It’s been a funny old year

Maybe it shows my age but when I reflect on the growing seasons this year I feel like  Arkwright from Open All Hours as he closes up the shop for the night with ‘It’s been a funny old day Granville…

I think it has been a funny old year this year with seasons merging into each other which has prolonged the growing period for many fruit and vegetables – it’s great that there is  in the middle of October there is still a lots to chose from.  Tonight we had a marrow stuffed with a savoury lentil sauce made with freshly picked tomatoes, green pepper and aubergine topped off with cheese – pretty tasty!
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This afternoon when I was out gathering autumn berries and leaves I was surprised to see shiny red unripe blackberries rather than wizened and mouldy over ripe blackberries that you would expect at this time of year. And yet when I was checking the sloes (thinking it’s almost time to make sloe gin) I was amazed to find that the laden bushes of last week are almost stripped bare of fruit.

So what else makes me think it’s been a funny old year in the garden?  Well we have been cropping climbing beans from the polytunnel since May and there are still a few stragglers left but on the other hand the runner beans just didn’t grow until the end of August so we have been eating young and tender runners as an autumn vegetable. Sadly that means there won’t be any getting to the seed stage before frost appear so no home grown dried beans to add to chillies this winter.

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Courgettes have been virtually nonexistent both in and out doors and yet the cucumbers have been like triffids they have just kept on growing p and are still growing. I have developed a taste for cucumber water and along with my new found delight in making flavoured gins I can thoroughly recommend cucumber gin – just pop about 4 slices into a tot of gin and leave for about 5 minutes before adding the tonic.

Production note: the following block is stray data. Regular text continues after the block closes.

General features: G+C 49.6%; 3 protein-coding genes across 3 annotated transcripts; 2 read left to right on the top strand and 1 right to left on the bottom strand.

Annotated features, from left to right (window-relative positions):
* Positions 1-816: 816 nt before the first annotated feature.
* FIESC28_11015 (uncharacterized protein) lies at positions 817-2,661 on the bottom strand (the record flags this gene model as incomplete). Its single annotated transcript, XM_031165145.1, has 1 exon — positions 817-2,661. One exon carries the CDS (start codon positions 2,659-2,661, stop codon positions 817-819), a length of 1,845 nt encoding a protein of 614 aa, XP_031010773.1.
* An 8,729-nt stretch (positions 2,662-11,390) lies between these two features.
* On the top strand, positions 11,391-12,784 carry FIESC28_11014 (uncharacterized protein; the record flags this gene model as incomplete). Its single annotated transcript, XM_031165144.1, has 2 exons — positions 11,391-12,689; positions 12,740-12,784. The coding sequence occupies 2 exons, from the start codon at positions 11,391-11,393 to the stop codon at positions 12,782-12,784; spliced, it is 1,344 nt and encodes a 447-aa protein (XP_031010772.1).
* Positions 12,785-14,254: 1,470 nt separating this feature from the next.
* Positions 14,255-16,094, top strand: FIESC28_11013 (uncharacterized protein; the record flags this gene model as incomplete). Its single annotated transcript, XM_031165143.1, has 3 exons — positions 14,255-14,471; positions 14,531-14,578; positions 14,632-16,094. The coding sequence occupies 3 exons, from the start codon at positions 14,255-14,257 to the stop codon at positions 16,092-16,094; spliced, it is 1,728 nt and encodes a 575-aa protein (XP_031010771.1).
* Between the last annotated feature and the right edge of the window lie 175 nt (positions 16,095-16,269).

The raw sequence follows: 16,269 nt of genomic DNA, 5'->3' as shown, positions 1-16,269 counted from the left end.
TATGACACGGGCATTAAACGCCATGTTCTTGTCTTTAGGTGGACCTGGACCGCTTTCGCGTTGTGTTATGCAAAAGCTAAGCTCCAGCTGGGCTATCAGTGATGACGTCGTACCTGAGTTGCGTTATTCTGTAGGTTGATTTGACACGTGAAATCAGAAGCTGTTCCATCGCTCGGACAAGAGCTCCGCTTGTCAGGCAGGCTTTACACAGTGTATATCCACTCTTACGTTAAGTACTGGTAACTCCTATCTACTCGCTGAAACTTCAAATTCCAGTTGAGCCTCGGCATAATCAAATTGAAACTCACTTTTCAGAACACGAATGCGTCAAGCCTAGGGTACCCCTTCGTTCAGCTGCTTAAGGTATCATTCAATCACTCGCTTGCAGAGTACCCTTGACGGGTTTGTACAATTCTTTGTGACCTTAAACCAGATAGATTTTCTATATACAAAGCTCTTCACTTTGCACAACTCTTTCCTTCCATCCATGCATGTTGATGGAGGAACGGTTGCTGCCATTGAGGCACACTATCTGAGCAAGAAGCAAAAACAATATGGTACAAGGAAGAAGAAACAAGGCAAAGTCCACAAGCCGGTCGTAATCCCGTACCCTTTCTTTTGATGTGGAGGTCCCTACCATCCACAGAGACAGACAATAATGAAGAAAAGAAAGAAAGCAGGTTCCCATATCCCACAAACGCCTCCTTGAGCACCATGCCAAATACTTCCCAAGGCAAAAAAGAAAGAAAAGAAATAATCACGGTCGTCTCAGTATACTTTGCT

So a funny old year – but maybe every year is a funny year so that  gardeners have something to talk about!

 

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Is life too short to make marmalade?

Shirley Conran thought life was too short to stuff a mushroom but when the Seville oranges appear in the shops I have a bit of crisis – to buy or not to buy? There is no doubt that making marmalade is a time consuming and messy job and at the time of maximum mess the thought ‘why not buy it? the shops have so much they sell it’ is very much at the front of my mind.

This year, as in most years, I bought even though I knew that life was far too busy to make marmalade in the near future.  But one of the good things about Seville oranges is that they can be frozen until there is sufficient time to make marmalade so in previous years I have popped the whole lot in the freezer for a month or so. I didn’t freeze them this year but put them in our new cold food store and the weather has been so icy recently they probably have been frozen. When I got them out to make the marmalade they seemed  perfect.

Part of the fun of cooking is reading round the subject and I spent some time enjoying a coffee and reading different recipes to decide whether to hand cut all the rind as I did last year or whether to try the liquidiser attachment on my ancient Kenwood chef.  Next decision soak over night and then boil the pulp, rind and water or try the slow cooker.  I decided to live life on the edge and if I was trying a new method of fruit preparation I should try a new method of cooking so Kenwood and slow cooker out and off I set.

20140216_114510Roughly chopping the oranges (once juiced and then pips and pith were removed) and popping it in the Kenwood was easy.  Next I loaded the prepared rind,juice, pips and pith tied up firmly in butter muslin, and water into the slow cooker put it on and went outside to finish cutting the willow.

Four hours later when I came back into the house there was a beautiful, tangy citrus aroma filling the kitchen.  Next the easy bit remove the jelly bag and squeezing out all the lovely pectin laden juice.  Important next step (which I often forget)  is to weigh the empty preserving pan before adding the fruit so when you add the boiled fruit and weigh you can calculate how much sugar is needed.  Rule of thumb is add 1lb of sugar for every 1lb of fruit.

20140217_183239The marmalade has been boiled and bottled in clean warm jars so it’s just a matter of patience waiting for it to cool ready for breakfast tomorrow, Having had a few tastes during the ‘test for setting’ process I know that life is not too short to make marmalade and it is certainly not too short to eat it,